Considering that parts of the United State are in the grips of a heat wave, I created a graph (below) of U.S. heat-related deaths from 1986 to 2012. The outstanding years were 1995 primarily due to the over 700 deaths associated with the Chicago heat wave and the 1999 where another 100 deaths were associated with Chicago. In general, the graph shows that heat wave deaths have been higher since the mid 1990s than before. However, that pattern may be due to poor reporting of heat deaths before 1995.
Another interesting feature was that despite the high heat and prolonged drought last year (2012), the number of heat-related deaths was about the same as the two years before (2010 and 2011). One likely reason for that – at least for Illinois and the Midwest – was that while the air temperatures were high in 2012, humidity levels were lower due to the ongoing drought.
I am not an expert on heat wave deaths. However, I do know that deaths related to heat waves are hard to track down. Even coming up with the number for the 1995 Chicago heat wave was a challenge. In addition, heat may be a contributing factor in the death of someone already ill but not the real cause of death. So the true impact of heat is likely under-reported.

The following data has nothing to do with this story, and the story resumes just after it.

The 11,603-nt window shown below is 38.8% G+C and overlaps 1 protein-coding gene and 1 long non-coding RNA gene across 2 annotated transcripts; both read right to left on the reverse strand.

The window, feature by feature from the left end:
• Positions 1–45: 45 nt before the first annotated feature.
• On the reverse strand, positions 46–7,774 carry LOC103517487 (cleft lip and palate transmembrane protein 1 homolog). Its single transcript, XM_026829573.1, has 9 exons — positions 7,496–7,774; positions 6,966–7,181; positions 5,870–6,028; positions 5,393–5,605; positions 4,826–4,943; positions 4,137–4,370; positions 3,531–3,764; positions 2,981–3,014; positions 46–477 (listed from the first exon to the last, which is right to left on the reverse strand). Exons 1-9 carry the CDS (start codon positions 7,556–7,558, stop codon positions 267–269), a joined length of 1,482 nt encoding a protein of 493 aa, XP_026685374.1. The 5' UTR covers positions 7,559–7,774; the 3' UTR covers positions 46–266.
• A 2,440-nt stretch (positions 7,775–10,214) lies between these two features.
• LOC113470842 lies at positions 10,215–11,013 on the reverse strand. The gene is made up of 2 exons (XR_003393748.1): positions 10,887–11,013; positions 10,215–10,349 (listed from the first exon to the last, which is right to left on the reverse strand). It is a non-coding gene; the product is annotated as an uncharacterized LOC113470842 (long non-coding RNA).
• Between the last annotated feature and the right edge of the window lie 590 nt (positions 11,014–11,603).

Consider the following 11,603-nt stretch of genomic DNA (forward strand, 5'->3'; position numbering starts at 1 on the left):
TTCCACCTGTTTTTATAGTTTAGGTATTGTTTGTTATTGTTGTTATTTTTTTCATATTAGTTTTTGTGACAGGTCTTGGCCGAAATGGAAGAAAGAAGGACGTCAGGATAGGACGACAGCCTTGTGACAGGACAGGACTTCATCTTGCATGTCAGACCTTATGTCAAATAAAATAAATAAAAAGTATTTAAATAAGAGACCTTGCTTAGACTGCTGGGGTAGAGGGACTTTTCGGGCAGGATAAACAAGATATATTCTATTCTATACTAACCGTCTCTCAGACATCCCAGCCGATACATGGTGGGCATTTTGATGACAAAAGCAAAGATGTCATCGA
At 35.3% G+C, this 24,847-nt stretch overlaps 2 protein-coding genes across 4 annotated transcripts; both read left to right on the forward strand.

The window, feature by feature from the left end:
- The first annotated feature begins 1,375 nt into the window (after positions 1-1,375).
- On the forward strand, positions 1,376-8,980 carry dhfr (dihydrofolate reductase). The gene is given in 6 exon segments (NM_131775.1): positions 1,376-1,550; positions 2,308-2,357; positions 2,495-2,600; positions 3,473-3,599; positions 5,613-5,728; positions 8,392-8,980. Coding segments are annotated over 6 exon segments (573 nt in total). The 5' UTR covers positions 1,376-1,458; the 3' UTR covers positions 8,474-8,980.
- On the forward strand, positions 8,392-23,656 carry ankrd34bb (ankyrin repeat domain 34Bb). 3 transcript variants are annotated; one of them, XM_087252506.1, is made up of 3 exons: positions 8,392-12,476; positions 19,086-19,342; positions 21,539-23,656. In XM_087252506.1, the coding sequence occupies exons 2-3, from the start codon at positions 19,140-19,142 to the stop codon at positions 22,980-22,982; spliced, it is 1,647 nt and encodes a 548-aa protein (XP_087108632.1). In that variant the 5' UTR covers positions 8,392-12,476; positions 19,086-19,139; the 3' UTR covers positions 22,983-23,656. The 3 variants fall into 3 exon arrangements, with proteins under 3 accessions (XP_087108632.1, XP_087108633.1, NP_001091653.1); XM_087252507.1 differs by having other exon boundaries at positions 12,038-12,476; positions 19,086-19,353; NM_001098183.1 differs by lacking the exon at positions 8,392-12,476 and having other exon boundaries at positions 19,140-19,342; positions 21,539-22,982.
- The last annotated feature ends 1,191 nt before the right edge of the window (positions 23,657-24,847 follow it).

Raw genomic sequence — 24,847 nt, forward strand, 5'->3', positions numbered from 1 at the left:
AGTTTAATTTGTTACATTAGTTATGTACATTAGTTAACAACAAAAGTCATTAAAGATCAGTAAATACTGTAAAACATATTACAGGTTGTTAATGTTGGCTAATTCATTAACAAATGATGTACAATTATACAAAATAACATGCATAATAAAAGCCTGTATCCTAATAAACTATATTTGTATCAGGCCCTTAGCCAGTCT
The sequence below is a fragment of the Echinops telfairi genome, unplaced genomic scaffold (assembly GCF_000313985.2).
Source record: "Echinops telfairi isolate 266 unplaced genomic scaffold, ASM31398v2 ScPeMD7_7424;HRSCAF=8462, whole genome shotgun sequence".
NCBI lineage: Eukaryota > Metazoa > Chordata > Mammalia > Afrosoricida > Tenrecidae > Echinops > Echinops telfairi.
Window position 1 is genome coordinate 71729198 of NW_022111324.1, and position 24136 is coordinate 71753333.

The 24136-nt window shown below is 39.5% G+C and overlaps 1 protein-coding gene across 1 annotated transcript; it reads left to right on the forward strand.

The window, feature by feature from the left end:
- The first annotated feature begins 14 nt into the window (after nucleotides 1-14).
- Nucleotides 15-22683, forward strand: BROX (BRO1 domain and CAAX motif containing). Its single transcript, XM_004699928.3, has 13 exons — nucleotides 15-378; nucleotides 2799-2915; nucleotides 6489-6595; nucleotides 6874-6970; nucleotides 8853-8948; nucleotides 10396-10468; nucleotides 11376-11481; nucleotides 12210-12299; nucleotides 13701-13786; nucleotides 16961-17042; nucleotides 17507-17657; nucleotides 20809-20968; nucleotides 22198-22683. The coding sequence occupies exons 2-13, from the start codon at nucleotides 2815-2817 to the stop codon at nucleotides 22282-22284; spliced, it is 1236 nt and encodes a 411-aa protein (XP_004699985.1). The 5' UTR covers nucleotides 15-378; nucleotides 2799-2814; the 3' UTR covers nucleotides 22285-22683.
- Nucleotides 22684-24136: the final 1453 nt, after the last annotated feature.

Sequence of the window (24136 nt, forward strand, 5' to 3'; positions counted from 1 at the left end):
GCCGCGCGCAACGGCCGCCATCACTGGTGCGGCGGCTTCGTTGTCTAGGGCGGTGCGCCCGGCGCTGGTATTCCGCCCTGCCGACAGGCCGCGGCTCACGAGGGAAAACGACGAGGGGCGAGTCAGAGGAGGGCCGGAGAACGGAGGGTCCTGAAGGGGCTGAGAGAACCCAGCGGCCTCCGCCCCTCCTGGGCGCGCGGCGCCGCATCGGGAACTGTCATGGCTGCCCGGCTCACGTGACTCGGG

Results of the 1995 Chicago heat wave have shown that the elderly and low-income groups are most vulnerable. Also heat waves early in the summer are more deadly because people have not become acclimated to hot weather yet. Another important factor in heat-related deaths are the night-time temperatures. It’s hard to rest and recover from the day’s heat if it continues to stay exceptionally warm at night. Finally, many of the fatalities are not on the first day but increased in occurrence as the heat wave persists.